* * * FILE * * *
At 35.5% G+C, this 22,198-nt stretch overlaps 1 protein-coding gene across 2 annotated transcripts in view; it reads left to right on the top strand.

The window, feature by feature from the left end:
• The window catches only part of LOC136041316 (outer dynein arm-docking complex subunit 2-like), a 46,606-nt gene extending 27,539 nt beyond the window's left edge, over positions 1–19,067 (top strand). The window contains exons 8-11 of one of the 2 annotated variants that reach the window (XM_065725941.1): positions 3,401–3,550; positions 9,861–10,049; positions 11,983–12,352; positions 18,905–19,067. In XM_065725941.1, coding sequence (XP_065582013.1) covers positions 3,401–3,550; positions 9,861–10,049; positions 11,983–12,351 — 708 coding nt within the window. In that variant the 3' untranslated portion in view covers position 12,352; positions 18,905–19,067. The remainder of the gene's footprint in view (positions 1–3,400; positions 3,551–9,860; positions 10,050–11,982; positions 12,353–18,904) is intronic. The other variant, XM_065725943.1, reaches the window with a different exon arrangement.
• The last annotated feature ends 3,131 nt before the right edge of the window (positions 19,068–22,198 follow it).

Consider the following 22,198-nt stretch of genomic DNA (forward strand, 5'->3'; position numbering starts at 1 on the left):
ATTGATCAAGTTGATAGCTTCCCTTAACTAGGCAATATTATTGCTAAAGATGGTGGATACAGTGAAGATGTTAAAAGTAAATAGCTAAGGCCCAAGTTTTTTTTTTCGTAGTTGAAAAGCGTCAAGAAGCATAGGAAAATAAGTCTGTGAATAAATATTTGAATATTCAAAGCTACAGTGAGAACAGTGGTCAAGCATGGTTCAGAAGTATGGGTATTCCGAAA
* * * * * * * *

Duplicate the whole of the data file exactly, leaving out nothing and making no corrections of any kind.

At 35.5% G+C, this 22,198-nt stretch overlaps 1 protein-coding gene across 2 annotated transcripts in view; it reads left to right on the top strand.

The window, feature by feature from the left end:
• The window catches only part of LOC136041316 (outer dynein arm-docking complex subunit 2-like), a 46,606-nt gene extending 27,539 nt beyond the window's left edge, over positions 1–19,067 (top strand). The window contains exons 8-11 of one of the 2 annotated variants that reach the window (XM_065725941.1): positions 3,401–3,550; positions 9,861–10,049; positions 11,983–12,352; positions 18,905–19,067. In XM_065725941.1, coding sequence (XP_065582013.1) covers positions 3,401–3,550; positions 9,861–10,049; positions 11,983–12,351 — 708 coding nt within the window. In that variant the 3' untranslated portion in view covers position 12,352; positions 18,905–19,067. The remainder of the gene's footprint in view (positions 1–3,400; positions 3,551–9,860; positions 10,050–11,982; positions 12,353–18,904) is intronic. The other variant, XM_065725943.1, reaches the window with a different exon arrangement.
• The last annotated feature ends 3,131 nt before the right edge of the window (positions 19,068–22,198 follow it).

Consider the following 22,198-nt stretch of genomic DNA (forward strand, 5'->3'; position numbering starts at 1 on the left):
ATTGATCAAGTTGATAGCTTCCCTTAACTAGGCAATATTATTGCTAAAGATGGTGGATACAGTGAAGATGTTAAAAGTAAATAGCTAAGGCCCAAGTTTTTTTTTTCGTAGTTGAAAAGCGTCAAGAAGCATAGGAAAATAAGTCTGTGAATAAATATTTGAATATTCAAAGCTACAGTGAGAACAGTGGTCAAGCATGGTTCAGAAGTATGGGTATTCCGAAA